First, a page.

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Executive Pay: Some Perks of the Job Are Better Than Others

A study on executive compensation done for The New York Times found that median pay for top executives at 200 large companies rose 23 percent in 2010, to $10.8 million. That doesn't bother me as much as I'm sure it does others. Companies reported very strong profits, and I don't see why it's anyone's business other than shareholders how much executives are paid.

But if you're infuriated by big bosses making big bucks, you're liable to become downright apoplectic when you read about the fringe benefits. A report by, part of the research firm Morningstar, identified the "Top 10 Executive Perks" gleaned from corporate filings.

Extravagant sums for security services and private jet use feature prominently on the list, as does reimbursement for housing expenses. Here are some of the highlights, if that's the right word:

Barry Diller, chairman and senior executive at IAC/InterActiveCorp. (IACI) and Expedia (EXPE). "In 2010, he racked up personal flights on company aircraft to the tune of $644,530 at IAC/InterActiveCorp. . . . Meantime, over at Expedia . . . Diller clocked another $605,786 of personal flights." No doubt he had a long way to go and a short time to get there, but you might have thought that his connections at Expedia, a leading online travel service, would have enabled him to find something a bit less pricy.

Martha Stewart, chief editorial media and content officer of Martha Stewart Living Omnimedia (MSO). "When the executive is the brand, there seems to be no end to the perks a company can (and will) pay for." Martha Stewart Living Omnimedia paid $1.95 million to Stewart's MS Real Estate Management Co. merely to film her television show at one of MS Real Estate's properties. MSO also paid for Stewart's security and telecommunications systems, Footnoted says, as well as "up to $100,000 of approved and documented household expenses."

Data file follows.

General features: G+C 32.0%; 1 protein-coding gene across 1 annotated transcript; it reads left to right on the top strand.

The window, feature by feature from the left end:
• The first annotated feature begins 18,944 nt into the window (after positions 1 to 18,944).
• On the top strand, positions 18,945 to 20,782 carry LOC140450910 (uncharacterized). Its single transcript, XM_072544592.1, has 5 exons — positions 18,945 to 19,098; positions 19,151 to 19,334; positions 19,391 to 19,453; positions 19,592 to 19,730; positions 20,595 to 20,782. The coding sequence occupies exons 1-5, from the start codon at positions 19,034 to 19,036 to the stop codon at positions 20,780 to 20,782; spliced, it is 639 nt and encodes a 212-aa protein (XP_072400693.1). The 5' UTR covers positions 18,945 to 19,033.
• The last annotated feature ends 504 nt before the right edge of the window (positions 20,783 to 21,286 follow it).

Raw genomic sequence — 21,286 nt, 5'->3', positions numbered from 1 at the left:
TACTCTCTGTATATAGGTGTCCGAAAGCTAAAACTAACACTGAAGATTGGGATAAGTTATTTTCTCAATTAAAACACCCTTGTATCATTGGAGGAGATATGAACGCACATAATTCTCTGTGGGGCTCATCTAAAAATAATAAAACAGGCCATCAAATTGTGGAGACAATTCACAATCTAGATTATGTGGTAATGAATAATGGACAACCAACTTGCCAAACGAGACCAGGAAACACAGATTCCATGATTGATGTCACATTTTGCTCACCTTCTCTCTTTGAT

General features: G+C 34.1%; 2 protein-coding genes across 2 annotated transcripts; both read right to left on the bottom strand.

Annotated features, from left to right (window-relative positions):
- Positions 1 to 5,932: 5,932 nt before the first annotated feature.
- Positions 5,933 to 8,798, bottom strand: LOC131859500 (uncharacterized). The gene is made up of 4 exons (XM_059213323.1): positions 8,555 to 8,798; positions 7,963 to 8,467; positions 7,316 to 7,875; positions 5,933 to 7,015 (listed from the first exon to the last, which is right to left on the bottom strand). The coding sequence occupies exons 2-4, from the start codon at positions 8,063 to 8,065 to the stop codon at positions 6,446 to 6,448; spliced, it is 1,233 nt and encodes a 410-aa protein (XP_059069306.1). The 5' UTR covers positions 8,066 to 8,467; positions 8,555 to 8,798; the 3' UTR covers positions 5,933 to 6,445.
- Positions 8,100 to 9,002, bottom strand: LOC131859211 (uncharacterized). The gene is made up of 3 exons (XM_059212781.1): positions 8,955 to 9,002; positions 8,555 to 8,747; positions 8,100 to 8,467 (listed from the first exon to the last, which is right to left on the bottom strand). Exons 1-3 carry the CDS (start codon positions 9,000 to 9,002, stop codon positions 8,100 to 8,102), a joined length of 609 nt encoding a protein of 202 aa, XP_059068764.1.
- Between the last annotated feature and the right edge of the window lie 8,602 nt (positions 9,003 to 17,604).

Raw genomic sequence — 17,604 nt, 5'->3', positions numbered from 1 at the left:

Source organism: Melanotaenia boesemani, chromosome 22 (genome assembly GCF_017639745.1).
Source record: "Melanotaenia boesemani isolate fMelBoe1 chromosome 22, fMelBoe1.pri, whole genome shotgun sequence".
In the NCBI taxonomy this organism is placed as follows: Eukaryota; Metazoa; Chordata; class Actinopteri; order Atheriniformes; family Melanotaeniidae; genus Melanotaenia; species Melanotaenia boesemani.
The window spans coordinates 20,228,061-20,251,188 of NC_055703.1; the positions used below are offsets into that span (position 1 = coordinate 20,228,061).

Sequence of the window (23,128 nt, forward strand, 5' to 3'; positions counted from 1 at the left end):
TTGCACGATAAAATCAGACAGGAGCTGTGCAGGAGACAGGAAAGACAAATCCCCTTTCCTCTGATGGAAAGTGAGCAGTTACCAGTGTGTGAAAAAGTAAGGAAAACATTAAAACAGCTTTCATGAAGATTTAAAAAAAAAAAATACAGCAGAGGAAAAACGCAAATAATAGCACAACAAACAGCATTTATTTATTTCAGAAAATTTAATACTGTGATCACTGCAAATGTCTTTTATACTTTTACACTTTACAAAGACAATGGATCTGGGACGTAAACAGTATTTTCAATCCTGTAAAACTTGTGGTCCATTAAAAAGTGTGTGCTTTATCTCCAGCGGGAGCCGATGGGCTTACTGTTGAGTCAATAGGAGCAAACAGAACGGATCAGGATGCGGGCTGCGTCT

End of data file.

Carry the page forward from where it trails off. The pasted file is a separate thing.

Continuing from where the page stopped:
Don Blankenship, former chairman and chief executive of Massey Energy (MEE). Blankenship left the company after an explosion at a Massey coal mine in West Virginia killed 29 miners in April 2010. "When he stepped down . . . he went far from empty-handed: In addition to $10.4 million in pay and regular benefits while working and $39 million in accumulated retirement benefits, he got $14.4 million in severance and post-employment perks. That includes office space and a secretary for up to five years, two years of health-care benefits, a two-year consulting contract, a free house and land on what used to be company property, reimbursement of $257,111 for taxes on the free house and an option on land next to the house."
Nolan Archibald, executive chairman of Stanley Black & Decker (SWK). A bit of everything here. Footnoted records the following payments: $526,391 of personal plane travel; $39,671 in reimbursed financial-planning costs; $9,522 for personal use of a company car; $16,200 as an additional car allowance; $4,528 in "personal use of tickets to athletic and other entertainment events"; $1,820 in club dues and $2,635 in free tools or other company merchandise. That may not sound like much, certainly not compared to Blankenship and Stewart, but it's in the ballpark after adding a healthy chutzpah premium. As Footnoted points out, "the recently combined tool powerhouse declares boldly in its proxy that it 'does not believe it is necessary for the attraction or retention of executive talent to provide our executives with a substantial amount of compensation in the form of perquisites.' " Not necessary, but apparently it's not out of the question, either.
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